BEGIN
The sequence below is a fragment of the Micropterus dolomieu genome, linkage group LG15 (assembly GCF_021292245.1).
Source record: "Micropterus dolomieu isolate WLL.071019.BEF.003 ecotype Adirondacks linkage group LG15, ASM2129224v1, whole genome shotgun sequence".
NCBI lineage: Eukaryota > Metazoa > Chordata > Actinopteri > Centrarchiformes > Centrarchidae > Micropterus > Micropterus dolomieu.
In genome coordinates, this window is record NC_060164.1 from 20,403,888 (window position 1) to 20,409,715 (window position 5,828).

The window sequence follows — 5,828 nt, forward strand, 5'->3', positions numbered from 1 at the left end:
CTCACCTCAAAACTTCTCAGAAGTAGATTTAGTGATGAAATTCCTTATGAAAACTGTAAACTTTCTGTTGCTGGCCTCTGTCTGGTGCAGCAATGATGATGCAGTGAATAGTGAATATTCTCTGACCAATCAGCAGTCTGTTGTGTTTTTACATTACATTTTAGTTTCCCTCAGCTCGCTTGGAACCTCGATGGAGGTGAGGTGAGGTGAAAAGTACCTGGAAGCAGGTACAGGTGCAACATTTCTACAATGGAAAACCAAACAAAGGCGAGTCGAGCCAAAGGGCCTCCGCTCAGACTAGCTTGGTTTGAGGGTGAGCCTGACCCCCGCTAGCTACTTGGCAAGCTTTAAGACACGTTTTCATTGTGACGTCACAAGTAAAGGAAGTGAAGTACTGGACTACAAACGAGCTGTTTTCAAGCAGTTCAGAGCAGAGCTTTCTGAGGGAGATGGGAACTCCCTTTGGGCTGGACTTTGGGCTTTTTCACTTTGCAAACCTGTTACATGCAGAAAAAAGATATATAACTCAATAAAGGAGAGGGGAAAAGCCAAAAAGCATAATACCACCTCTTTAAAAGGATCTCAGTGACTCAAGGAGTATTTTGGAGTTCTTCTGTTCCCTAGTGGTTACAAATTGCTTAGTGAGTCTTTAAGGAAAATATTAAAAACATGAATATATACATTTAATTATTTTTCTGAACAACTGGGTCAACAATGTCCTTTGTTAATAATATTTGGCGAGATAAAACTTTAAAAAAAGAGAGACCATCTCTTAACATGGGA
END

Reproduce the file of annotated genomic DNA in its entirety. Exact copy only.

The sequence below is a fragment of the Micropterus dolomieu genome, linkage group LG15 (assembly GCF_021292245.1).
Source record: "Micropterus dolomieu isolate WLL.071019.BEF.003 ecotype Adirondacks linkage group LG15, ASM2129224v1, whole genome shotgun sequence".
NCBI lineage: Eukaryota > Metazoa > Chordata > Actinopteri > Centrarchiformes > Centrarchidae > Micropterus > Micropterus dolomieu.
In genome coordinates, this window is record NC_060164.1 from 20,403,888 (window position 1) to 20,409,715 (window position 5,828).

The window sequence follows — 5,828 nt, forward strand, 5'->3', positions numbered from 1 at the left end:
CTCACCTCAAAACTTCTCAGAAGTAGATTTAGTGATGAAATTCCTTATGAAAACTGTAAACTTTCTGTTGCTGGCCTCTGTCTGGTGCAGCAATGATGATGCAGTGAATAGTGAATATTCTCTGACCAATCAGCAGTCTGTTGTGTTTTTACATTACATTTTAGTTTCCCTCAGCTCGCTTGGAACCTCGATGGAGGTGAGGTGAGGTGAAAAGTACCTGGAAGCAGGTACAGGTGCAACATTTCTACAATGGAAAACCAAACAAAGGCGAGTCGAGCCAAAGGGCCTCCGCTCAGACTAGCTTGGTTTGAGGGTGAGCCTGACCCCCGCTAGCTACTTGGCAAGCTTTAAGACACGTTTTCATTGTGACGTCACAAGTAAAGGAAGTGAAGTACTGGACTACAAACGAGCTGTTTTCAAGCAGTTCAGAGCAGAGCTTTCTGAGGGAGATGGGAACTCCCTTTGGGCTGGACTTTGGGCTTTTTCACTTTGCAAACCTGTTACATGCAGAAAAAAGATATATAACTCAATAAAGGAGAGGGGAAAAGCCAAAAAGCATAATACCACCTCTTTAAAAGGATCTCAGTGACTCAAGGAGTATTTTGGAGTTCTTCTGTTCCCTAGTGGTTACAAATTGCTTAGTGAGTCTTTAAGGAAAATATTAAAAACATGAATATATACATTTAATTATTTTTCTGAACAACTGGGTCAACAATGTCCTTTGTTAATAATATTTGGCGAGATAAAACTTTAAAAAAAGAGAGACCATCTCTTAACATGGGA